The next Core architecture for desktops from Intel is codenamed Broadwell, and it is set to make an appearance at the end of the year. This is essentially a 14nm die shrink of Haswell, with the possibility of a few nips and tucks here and there, but it does nothing to fundamentally change what Haswell offers. Die shrinks have traditionally enabled Intel to up the clockspeeds of their predecessor chips, but as we've just had the Haswell refresh - codenamed Devil's Canyon - the pressure is on for Intel to really make these chips stand out from what it's done before. Broadwell was originally pencilled in to make an appearance much earlier than this, but the transition to the new production process hasn't been without issue. These problems have been sorted now, and the Broadwell processors are expected to make an appearance at the end of 2014, ramping into full production at the start of 2015. The good news about Broadwell is the motherboards that support it are already with us - Intel's Z97-powered motherboards were launched with the release of the Devil's Canyon chips a few months ago. This means that by the time Broadwell actually lands, these motherboards will be mature and performing well. You may need to get jiggy with a little BIOS flashing, but that isn't beyond the scope of you clever lot. The next completely new architecture from Intel, codenamed Skylake, will use the 14nm production process and is expected to appear in the second half of 2015. Not a lot is known about the chip just yet, but the architecture is expected to support both DDR3 and DDR4.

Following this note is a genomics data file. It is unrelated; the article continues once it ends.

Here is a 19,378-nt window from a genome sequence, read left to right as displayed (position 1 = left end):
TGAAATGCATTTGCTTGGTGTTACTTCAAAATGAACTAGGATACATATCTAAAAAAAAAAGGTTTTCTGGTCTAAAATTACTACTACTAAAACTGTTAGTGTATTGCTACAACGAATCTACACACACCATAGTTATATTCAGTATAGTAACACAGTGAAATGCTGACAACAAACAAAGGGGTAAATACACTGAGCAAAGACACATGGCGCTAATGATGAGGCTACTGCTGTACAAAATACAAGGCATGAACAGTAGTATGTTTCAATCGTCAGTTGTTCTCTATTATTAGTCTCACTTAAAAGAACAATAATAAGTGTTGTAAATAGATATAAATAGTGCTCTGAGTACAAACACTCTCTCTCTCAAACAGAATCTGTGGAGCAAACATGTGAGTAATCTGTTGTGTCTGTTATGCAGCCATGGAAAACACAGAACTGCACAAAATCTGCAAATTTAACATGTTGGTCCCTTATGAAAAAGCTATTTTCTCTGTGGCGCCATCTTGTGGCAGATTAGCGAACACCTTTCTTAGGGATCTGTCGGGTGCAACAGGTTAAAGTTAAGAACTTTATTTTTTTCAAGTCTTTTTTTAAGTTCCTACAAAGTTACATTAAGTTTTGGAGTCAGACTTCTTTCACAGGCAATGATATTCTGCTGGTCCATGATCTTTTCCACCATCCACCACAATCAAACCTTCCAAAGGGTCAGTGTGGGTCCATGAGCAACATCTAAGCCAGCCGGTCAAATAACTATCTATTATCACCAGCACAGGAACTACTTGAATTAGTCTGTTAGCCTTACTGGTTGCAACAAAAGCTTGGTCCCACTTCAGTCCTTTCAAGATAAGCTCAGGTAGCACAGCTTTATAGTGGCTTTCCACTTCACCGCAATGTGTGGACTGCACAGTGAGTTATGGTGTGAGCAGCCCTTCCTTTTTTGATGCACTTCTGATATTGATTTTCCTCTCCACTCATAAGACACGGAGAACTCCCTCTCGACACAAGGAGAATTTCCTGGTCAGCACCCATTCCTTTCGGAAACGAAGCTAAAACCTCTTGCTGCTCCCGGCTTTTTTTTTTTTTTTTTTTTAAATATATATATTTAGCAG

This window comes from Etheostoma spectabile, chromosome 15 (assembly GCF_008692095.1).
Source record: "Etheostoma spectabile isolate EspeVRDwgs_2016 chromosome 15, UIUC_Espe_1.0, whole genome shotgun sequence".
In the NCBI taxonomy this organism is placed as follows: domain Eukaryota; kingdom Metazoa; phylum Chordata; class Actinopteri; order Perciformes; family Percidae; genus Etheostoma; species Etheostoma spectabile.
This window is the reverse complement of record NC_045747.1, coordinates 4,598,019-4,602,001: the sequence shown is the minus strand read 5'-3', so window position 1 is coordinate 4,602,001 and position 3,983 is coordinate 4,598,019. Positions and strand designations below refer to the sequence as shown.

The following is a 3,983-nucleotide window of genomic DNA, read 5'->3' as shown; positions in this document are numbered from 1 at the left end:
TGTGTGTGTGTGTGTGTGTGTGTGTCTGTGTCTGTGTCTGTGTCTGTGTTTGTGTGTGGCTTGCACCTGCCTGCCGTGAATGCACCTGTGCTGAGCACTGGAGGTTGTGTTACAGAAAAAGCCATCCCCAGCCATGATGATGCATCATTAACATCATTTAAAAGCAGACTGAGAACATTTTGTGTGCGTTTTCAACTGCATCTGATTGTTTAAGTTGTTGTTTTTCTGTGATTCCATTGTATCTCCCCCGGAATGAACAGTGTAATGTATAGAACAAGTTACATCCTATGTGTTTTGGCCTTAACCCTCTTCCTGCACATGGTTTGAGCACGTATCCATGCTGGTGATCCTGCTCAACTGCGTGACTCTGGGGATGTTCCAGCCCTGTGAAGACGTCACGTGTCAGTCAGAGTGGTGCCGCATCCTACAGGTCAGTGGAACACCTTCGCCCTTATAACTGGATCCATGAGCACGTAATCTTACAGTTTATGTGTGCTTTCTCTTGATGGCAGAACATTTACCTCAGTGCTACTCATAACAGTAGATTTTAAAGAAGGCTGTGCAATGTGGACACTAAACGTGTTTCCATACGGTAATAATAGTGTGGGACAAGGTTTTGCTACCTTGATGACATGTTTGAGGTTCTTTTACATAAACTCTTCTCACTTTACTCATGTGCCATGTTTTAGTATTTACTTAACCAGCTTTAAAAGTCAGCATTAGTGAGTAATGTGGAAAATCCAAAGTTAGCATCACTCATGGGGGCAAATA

AMD Excavator 2015
The current Steamroller architecture, which can be found inside AMD's range of KaveriAPUs, is set to be replaced by the Excavator architecture some time in 2015. Yet the actual specifics aren't as clear as Intel's regimented tick-tock timetable. What is known is that the first chips to use this fourth-generation Bulldozer core will be the Carrizo APUs, which will use the Socket FM2+ packaging and be produced with a 28nm production process. The core itself is expected to boast support for a number of new instructions, as well as introducing support for DDR4 alongside the current DDR3 memory controllers. Chips that use the Excavator core probably won't support both memory types at the same time, but will make the transition over to the new memory standard when it's more financially viable. The first Carrizo APUs will undoubtedly ship with just DDR3 support, but with the option of a refresh to support DDR4 when it makes financial sense to do so, possibly with a new socket too. As Carrizo is an APU, the graphics subsystem is obviously very important, but it hasn't been confirmed at this stage what form this graphics core will take. Currently, it's expected to be another outing for the Graphics Core Next tech that can be found in the current range of APUs and graphics cards. But still, we can't help hoping that these APUs are more powerful in order to keep Intel honest and lower power graphics cards competitive. Just giving more of the APU's silicon over to the graphics core may be enough here, although this may be a bit of an issue without the drop in production process.
AMD Project Skybridge 2015